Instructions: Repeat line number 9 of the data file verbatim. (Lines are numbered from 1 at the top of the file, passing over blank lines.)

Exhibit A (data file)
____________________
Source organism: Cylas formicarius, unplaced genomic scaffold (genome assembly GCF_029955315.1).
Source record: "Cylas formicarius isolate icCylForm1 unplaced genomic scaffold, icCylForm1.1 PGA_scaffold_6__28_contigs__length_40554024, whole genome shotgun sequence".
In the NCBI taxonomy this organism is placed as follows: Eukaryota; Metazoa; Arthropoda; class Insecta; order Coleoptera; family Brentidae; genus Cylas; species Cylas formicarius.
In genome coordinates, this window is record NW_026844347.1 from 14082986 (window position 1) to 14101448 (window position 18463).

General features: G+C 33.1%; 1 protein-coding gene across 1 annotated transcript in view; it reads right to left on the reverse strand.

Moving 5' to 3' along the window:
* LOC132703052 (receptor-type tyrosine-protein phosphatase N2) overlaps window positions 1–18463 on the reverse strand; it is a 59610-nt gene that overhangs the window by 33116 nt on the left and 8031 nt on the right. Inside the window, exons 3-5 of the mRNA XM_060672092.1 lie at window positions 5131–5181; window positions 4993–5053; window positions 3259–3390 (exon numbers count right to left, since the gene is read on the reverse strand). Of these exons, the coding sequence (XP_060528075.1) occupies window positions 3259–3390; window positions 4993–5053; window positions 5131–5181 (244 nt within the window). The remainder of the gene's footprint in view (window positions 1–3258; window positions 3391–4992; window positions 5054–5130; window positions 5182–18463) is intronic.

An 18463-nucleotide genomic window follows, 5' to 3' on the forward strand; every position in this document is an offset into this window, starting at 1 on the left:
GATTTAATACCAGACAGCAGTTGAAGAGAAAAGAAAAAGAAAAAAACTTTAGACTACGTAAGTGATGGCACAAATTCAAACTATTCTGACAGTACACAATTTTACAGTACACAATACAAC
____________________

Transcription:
GATTTAATACCAGACAGCAGTTGAAGAGAAAAGAAAAAGAAAAAAACTTTAGACTACGTAAGTGATGGCACAAATTCAAACTATTCTGACAGTACACAATTTTACAGTACACAATACAAC